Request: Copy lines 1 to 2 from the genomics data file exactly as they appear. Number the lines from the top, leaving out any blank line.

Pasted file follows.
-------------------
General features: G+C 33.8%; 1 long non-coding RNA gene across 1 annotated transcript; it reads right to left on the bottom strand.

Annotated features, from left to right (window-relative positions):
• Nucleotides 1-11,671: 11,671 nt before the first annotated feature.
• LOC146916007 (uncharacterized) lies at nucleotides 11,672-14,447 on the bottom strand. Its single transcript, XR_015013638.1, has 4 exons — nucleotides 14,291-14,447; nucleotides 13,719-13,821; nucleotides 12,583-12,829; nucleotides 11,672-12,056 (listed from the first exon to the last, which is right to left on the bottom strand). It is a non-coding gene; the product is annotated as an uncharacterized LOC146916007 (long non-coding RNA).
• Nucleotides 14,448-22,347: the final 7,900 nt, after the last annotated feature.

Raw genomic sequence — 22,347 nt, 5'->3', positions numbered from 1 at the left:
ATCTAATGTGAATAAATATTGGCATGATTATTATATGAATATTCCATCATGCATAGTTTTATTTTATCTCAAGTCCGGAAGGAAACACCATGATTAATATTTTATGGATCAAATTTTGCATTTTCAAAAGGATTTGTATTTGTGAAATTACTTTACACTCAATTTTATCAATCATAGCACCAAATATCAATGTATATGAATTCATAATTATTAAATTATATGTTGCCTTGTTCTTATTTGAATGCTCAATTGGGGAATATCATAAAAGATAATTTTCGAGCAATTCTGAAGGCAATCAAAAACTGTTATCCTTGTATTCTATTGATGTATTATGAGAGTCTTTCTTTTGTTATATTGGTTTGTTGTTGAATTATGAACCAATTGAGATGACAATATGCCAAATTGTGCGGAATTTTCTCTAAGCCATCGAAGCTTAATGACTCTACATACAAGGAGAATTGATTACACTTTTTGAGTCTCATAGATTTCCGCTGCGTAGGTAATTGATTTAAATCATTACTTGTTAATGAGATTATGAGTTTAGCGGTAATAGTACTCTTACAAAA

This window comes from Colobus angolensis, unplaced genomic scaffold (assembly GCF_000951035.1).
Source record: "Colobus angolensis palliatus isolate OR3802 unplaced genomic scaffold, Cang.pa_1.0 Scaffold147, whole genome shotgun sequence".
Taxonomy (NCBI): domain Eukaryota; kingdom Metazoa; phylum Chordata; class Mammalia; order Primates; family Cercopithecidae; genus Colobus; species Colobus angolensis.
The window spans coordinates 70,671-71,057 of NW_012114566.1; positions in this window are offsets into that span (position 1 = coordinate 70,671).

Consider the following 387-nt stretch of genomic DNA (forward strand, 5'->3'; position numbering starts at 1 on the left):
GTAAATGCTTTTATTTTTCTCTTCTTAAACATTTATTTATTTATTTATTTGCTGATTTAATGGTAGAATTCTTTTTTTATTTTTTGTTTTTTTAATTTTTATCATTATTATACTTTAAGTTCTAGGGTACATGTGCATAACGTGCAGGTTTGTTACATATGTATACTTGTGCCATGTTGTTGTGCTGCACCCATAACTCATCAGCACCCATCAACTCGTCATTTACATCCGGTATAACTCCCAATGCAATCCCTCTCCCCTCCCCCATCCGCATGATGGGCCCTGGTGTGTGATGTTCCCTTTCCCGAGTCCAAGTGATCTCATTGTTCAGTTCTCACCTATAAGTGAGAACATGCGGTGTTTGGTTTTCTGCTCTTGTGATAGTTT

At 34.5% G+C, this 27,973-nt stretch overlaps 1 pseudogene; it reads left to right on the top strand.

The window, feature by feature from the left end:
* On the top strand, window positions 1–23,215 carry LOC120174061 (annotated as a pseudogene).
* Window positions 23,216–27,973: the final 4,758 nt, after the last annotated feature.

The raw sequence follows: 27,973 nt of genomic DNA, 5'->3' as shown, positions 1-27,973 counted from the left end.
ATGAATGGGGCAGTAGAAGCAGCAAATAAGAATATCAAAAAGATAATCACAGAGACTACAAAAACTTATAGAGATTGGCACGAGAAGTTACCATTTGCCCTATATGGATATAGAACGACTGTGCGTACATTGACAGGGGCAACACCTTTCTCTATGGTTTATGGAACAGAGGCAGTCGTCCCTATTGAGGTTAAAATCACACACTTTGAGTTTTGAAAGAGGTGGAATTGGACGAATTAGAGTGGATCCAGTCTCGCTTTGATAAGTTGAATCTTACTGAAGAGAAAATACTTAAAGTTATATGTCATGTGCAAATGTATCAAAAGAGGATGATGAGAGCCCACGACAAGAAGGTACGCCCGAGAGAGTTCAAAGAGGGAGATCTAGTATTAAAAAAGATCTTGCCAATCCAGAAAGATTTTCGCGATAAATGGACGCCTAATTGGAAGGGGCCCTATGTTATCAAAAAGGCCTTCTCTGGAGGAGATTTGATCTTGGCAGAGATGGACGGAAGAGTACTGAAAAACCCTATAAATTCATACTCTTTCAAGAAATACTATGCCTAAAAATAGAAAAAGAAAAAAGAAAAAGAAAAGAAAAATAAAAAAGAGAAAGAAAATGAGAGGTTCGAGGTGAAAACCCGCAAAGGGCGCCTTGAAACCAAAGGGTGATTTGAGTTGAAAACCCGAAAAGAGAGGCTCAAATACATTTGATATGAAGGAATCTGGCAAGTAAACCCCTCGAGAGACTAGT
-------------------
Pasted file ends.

General features: G+C 33.8%; 1 long non-coding RNA gene across 1 annotated transcript; it reads right to left on the bottom strand.

Annotated features, from left to right (window-relative positions):